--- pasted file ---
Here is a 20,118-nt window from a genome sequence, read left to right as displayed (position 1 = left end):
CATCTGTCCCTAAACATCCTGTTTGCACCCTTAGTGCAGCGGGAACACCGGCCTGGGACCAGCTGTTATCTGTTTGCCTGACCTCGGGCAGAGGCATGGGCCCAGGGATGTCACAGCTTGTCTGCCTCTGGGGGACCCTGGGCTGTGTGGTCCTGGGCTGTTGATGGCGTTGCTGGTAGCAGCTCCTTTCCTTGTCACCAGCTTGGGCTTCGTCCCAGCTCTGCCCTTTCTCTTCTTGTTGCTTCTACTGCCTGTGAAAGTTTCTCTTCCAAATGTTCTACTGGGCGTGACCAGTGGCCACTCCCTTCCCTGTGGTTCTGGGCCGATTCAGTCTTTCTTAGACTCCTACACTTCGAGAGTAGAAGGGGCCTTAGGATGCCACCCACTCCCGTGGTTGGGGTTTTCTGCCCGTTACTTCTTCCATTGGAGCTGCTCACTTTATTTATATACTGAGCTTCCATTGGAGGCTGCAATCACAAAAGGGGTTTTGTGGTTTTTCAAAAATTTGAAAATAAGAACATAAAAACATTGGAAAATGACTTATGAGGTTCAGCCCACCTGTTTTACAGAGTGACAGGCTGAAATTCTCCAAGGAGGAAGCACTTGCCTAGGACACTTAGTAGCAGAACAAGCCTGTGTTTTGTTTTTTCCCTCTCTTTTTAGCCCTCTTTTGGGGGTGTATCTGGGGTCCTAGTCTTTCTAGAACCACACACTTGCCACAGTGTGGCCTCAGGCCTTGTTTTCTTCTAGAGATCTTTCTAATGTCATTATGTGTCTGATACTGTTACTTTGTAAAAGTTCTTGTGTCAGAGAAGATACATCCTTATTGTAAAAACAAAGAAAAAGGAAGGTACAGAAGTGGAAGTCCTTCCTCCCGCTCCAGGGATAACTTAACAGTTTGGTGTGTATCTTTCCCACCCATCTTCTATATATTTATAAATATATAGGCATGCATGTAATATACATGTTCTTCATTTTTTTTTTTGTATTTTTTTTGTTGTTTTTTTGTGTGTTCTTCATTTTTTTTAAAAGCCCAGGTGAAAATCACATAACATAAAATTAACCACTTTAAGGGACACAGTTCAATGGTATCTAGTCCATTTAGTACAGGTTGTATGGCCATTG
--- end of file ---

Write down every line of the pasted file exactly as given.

Here is a 20,118-nt window from a genome sequence, read left to right as displayed (position 1 = left end):
CATCTGTCCCTAAACATCCTGTTTGCACCCTTAGTGCAGCGGGAACACCGGCCTGGGACCAGCTGTTATCTGTTTGCCTGACCTCGGGCAGAGGCATGGGCCCAGGGATGTCACAGCTTGTCTGCCTCTGGGGGACCCTGGGCTGTGTGGTCCTGGGCTGTTGATGGCGTTGCTGGTAGCAGCTCCTTTCCTTGTCACCAGCTTGGGCTTCGTCCCAGCTCTGCCCTTTCTCTTCTTGTTGCTTCTACTGCCTGTGAAAGTTTCTCTTCCAAATGTTCTACTGGGCGTGACCAGTGGCCACTCCCTTCCCTGTGGTTCTGGGCCGATTCAGTCTTTCTTAGACTCCTACACTTCGAGAGTAGAAGGGGCCTTAGGATGCCACCCACTCCCGTGGTTGGGGTTTTCTGCCCGTTACTTCTTCCATTGGAGCTGCTCACTTTATTTATATACTGAGCTTCCATTGGAGGCTGCAATCACAAAAGGGGTTTTGTGGTTTTTCAAAAATTTGAAAATAAGAACATAAAAACATTGGAAAATGACTTATGAGGTTCAGCCCACCTGTTTTACAGAGTGACAGGCTGAAATTCTCCAAGGAGGAAGCACTTGCCTAGGACACTTAGTAGCAGAACAAGCCTGTGTTTTGTTTTTTCCCTCTCTTTTTAGCCCTCTTTTGGGGGTGTATCTGGGGTCCTAGTCTTTCTAGAACCACACACTTGCCACAGTGTGGCCTCAGGCCTTGTTTTCTTCTAGAGATCTTTCTAATGTCATTATGTGTCTGATACTGTTACTTTGTAAAAGTTCTTGTGTCAGAGAAGATACATCCTTATTGTAAAAACAAAGAAAAAGGAAGGTACAGAAGTGGAAGTCCTTCCTCCCGCTCCAGGGATAACTTAACAGTTTGGTGTGTATCTTTCCCACCCATCTTCTATATATTTATAAATATATAGGCATGCATGTAATATACATGTTCTTCATTTTTTTTTTTGTATTTTTTTTGTTGTTTTTTTGTGTGTTCTTCATTTTTTTTAAAAGCCCAGGTGAAAATCACATAACATAAAATTAACCACTTTAAGGGACACAGTTCAATGGTATCTAGTCCATTTAGTACAGGTTGTATGGCCATTG